Bengaluru’s First Vertical Garden On Pillar; Where It Stands After Months
November 29th, 2017
Image Credit: Durgesh Agrahari
With Bangalore becoming a concrete jungle, people set out to build vertical gardens on the metro and flyover pillars. Ironically, Bangalore, also known as the ‘Garden City’ cannot sustain such a thing. The gardens which were put along the metro pillars near MG road, flyover at the Yeshwanthpur junction and the elevated flyover on Hosur Road can be seen withering.
Sustainable or not
SayTrees, the organisation that worked on the Hosur road pillar, has been planting trees for the last ten years. And on the tenth year, they felt that more needs to be done. With a reduction of land and the increase of pillars in the city due to the metro and flyover construction work, they constructed the vertical garden on Hosur road.
Durgesh Agrahari, head of partnerships and projects in SayTrees, says that the pillar in Hosur Road has about 3,500 saplings. More than ten varieties of saplings were chosen, which were sturdy but also looked beautiful.
When asked about the current situation of the installation he said, “If taken a close look at the pillar, it can be seen that the saplings in the upper part of the pillar are still surviving. The saplings in the lower parts are not.”
He further adds “The reason why some saplings are not surviving is the wind blast. The heavy vehicular movement along the road and the subsequent blast of wind is the main problem.”
He says that the necessary measures to sustain and maintain those saplings are already in place. “We have installed automated motors, drip irrigation systems for watering them. So, water or maintenance is not a problem.”
What impacts the growth of the saplings and how it can be saved from the wind? “The saplings in the lower part of the pillar were brought from the nursery in a day’s notice. They need to be kept in the nursery for at least a few weeks, say 2-3 weeks or maybe 4-5 weeks depending on the variety and local climatic conditions.”
He says they are replacing those saplings with a new variety by using tissue culture and they hope that those will be stable.
Some people say otherwise
Some environmentalists call the entire concept of a vertical garden a bad idea. According to a Bangalore Mirror article, Kailash Murthy, a natural farming expert said that the garden was against nature and the maintenance charges were also very expensive. He said, “This is becoming a showpiece at the end of the day.”
Another environmentalist Vijay Nishanth too thinks it is not a viable option. “This is not suitable for us. It is expensive, and it was done in Canada. Our roads are too hot for these plants. Why are we spending so much money on this,” he asks.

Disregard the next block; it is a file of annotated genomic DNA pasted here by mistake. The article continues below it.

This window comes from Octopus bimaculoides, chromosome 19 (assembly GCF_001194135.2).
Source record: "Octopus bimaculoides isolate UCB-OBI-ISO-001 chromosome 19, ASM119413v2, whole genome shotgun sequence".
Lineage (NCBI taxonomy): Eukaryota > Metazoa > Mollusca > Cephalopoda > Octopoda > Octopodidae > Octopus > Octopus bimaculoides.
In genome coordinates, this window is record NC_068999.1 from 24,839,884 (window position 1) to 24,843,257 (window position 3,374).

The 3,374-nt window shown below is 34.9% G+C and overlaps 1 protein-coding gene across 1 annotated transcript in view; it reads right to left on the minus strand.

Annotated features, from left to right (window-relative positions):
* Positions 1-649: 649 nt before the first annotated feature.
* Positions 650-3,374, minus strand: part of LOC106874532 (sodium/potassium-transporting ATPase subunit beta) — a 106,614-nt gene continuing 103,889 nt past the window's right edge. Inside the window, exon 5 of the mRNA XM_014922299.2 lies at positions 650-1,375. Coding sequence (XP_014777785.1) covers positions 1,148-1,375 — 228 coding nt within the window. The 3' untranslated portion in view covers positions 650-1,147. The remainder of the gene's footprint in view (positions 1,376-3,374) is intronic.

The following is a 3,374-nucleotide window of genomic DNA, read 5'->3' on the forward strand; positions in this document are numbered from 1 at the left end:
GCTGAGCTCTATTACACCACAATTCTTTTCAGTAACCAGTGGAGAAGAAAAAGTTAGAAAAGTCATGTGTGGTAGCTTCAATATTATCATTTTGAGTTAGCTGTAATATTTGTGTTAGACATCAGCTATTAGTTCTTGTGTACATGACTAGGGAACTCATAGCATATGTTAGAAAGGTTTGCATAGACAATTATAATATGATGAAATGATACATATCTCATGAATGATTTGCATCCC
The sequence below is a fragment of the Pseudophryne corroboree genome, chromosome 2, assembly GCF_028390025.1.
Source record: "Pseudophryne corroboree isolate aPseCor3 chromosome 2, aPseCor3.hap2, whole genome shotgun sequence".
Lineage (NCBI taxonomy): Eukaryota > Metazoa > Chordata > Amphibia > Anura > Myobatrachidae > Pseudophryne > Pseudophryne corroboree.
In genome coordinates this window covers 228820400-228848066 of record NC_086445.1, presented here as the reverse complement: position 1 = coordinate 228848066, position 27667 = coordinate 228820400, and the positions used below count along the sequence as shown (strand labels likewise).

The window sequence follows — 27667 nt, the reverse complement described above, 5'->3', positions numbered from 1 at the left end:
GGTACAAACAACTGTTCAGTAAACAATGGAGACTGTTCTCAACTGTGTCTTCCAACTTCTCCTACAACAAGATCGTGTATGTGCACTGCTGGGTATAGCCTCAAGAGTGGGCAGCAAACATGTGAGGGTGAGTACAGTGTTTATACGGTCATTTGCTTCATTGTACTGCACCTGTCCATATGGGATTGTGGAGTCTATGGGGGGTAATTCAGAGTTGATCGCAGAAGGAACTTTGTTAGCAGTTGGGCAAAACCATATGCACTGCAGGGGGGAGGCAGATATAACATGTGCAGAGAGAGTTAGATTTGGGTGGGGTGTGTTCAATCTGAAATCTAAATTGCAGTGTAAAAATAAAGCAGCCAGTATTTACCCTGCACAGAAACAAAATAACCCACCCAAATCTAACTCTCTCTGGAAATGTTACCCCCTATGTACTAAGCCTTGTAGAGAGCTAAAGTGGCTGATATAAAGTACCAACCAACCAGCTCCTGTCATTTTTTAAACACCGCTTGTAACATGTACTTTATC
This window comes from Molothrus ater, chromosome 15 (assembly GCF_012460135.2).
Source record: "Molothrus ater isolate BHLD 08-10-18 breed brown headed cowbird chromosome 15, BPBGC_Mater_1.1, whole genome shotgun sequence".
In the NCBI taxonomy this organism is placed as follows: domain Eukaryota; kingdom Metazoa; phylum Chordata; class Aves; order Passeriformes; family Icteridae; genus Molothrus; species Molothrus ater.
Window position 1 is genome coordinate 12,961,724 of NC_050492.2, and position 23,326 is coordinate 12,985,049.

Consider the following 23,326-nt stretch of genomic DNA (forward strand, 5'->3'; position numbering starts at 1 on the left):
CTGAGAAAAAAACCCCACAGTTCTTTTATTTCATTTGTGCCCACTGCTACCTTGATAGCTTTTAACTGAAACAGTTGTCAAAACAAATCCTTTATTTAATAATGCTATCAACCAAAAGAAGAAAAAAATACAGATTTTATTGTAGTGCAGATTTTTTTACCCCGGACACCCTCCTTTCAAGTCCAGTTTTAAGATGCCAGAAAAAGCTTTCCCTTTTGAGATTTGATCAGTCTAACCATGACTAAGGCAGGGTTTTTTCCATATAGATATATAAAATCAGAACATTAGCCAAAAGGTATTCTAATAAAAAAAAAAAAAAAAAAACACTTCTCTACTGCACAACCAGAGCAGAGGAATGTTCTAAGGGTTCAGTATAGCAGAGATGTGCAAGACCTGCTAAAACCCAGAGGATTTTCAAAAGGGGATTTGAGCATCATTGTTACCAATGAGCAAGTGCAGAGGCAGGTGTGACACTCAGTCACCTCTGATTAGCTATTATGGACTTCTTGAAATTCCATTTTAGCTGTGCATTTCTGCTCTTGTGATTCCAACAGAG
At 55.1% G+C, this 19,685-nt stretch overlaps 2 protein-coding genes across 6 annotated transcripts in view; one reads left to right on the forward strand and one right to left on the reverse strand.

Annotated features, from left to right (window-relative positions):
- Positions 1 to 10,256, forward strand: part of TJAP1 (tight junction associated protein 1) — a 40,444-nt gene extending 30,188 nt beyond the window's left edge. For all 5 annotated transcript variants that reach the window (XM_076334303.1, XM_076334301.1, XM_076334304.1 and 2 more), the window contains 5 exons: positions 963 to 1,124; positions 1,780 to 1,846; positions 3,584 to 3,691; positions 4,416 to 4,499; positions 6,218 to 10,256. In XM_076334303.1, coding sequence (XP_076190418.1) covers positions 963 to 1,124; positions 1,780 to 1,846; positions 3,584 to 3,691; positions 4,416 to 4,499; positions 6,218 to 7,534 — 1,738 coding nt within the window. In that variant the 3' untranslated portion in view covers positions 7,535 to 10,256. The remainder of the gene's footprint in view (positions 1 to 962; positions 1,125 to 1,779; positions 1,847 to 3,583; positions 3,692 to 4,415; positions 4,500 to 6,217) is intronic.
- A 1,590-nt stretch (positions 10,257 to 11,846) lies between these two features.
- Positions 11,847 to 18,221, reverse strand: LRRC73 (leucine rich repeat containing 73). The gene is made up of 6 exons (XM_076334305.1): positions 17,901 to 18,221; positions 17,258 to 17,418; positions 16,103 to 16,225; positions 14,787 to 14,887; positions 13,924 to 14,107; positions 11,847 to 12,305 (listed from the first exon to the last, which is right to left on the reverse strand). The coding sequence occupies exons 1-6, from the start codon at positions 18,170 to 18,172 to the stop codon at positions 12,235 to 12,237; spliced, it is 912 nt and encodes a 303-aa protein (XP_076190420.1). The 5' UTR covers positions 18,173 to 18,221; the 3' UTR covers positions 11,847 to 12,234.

Durgesh asks people not to be demotivated. “It was an experiment. Experiments have a 50-50 chance of being successful. We have invested a lot of time, manpower and money on these projects. And we will keep on working and reworking to increase the green cover of Bangalore.”
“There are both positive and negative aspects of an experiment. But if we show only the negative side of it; then people will get demotivated,” he says. “We have a dedicated team working on the pillar. We don’t use chemicals and are completely organic. Hopefully, our efforts will be successful,” Durgesh added. The Logical Indian covered the making of the vertical garden. You can see it here.
To Beat Pollution, Bengaluru Gets Its First Vertical Garden On Flyover Pillars.
Posted by The Logical Indian on Monday, March 27, 2017
The Logical Indian Take
An IISc study found that from the year 2000 to 2014, India’s silicon valley lost its green cover by 125%. Bengaluru currently has a population of 95 lakh, had just 14,78,500 trees. So basically for every seven persons, there is one tree. The two charts in this series show the changes in the landscape of the Agara-Bellandur wetlands from 2000-2015.
But if age and oxygen intake and carbon dioxide output is taken into consideration then one person needs at least eight trees. So, the situation is getting worse day by day. Also, once a city with sprawling lakes, has only a handful left.
Just four lakes are in good condition. 90% of the lakes are polluted with sewage. Of these, 25 were covered by water hyacinth — an indicator of the sewage flow — throughout the year. The lakes are also covered with solid and liquid wastes with very little water.
The Logical Indian urges community members to take initiatives, no matter how small it is, and help in restoring the green cover of the city and rejuvenating the lakes.